How You Can Use The Sgraffito Technique With Acrylic And Oil Paint

Sgraffito in Painting

The good old sgraffito. If you thought that your brush was the only place you could paint, you’re wrong. Sgraffito in painting is about carving motifs into your painting ground with a solid item. With a paintbrush, this works out very well in painting.

The term is commonly used in ceramics. Here a special scratching tool is used to scratch the glaze of the clay and thereby create patterns.

Sgraffio in Pottery
Sgraffio in Pottery | Via grizzlymountainceramics / Flickr

The term sgraffito comes from the Italian word “sgraffire”, which literally means “to scratch”. The technique is to scratch into a layer of wet paint to reveal what is underneath. This may be a dried layer of paint or the white canvas.

What do you need for a sgraffito in painting?

Any object with which you can scratch in the paint can be used for the sgraffito. The wooden end of a brush, a painting knife, a fork or even a long fingernail are useful tools for a sgraffito in painting.

Don’t limit yourself to scratching a thin line. You can use the technique to set white accents in your painting by exposing the canvas at this point. This has proven itself, for example, in the sparkle of the eyes, in a reflection on glass and in the direct representation of light.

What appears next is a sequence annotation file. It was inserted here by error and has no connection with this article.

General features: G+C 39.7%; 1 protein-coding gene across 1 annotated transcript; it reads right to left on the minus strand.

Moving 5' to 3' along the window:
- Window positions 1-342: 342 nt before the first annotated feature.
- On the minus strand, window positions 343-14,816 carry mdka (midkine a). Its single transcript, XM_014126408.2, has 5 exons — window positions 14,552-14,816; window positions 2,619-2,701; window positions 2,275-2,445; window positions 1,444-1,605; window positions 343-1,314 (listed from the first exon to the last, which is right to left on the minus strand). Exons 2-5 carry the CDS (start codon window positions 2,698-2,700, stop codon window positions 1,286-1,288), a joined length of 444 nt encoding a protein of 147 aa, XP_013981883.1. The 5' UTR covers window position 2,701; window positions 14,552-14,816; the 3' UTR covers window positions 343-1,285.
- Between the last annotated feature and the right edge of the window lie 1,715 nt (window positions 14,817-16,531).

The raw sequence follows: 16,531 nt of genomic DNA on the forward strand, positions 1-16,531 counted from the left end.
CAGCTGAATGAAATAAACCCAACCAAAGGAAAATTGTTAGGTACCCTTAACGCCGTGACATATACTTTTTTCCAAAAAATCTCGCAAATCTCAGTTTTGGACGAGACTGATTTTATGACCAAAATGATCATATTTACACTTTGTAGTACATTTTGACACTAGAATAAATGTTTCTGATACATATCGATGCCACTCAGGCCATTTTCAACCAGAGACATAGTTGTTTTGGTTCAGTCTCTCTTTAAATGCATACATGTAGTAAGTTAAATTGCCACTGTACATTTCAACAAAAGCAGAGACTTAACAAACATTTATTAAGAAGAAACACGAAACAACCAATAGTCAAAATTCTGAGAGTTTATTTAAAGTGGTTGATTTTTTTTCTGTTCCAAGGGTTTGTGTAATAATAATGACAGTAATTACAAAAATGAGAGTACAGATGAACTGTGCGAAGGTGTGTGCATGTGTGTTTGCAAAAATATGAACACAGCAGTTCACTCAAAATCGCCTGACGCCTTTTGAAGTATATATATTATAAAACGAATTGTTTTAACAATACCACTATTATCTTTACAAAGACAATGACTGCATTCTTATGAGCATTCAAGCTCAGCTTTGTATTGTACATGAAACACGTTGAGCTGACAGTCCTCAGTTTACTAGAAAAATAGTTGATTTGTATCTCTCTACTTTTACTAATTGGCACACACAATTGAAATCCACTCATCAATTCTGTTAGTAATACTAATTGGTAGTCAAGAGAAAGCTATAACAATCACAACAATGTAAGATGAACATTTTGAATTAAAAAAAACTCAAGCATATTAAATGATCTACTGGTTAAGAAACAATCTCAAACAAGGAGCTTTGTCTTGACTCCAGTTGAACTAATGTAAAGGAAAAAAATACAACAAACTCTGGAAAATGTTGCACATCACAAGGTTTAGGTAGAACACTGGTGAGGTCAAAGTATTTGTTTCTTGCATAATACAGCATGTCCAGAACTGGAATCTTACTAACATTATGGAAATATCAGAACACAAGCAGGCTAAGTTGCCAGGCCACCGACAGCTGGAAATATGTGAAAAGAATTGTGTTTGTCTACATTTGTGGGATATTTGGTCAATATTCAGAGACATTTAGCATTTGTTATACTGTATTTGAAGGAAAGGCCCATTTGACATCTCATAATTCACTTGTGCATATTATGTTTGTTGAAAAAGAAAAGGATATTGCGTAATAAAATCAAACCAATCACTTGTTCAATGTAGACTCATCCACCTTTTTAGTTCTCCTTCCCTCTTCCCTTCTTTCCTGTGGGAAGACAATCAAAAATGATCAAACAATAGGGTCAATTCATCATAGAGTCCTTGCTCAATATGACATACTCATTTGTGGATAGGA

Sgraffito with oil and acrylic paint

With these two mediums, there’s a basic rule you should follow. The layer of paint you want to expose using the technique must be completely dry. Only then should you apply the the layer of paint which you are going to scrape off in the areas of your choice.

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The top layer should still be wet or semi-dry in order to take off the paint easily. Otherwise you will scrape off both layers of paint or mix them, which can quickly lead to a mess.

The technique of sgraffito in painting is especially effective with a strong Impasto like Van Gogh used. In this case scraping reveals another texture layer and increases contrasts.

These painting mediums are also well suited for writing on canvas. Because the colours are opaque, you can use a fine tool to work out extremely thin letters, which you would never be able to do as precisely with a brush.

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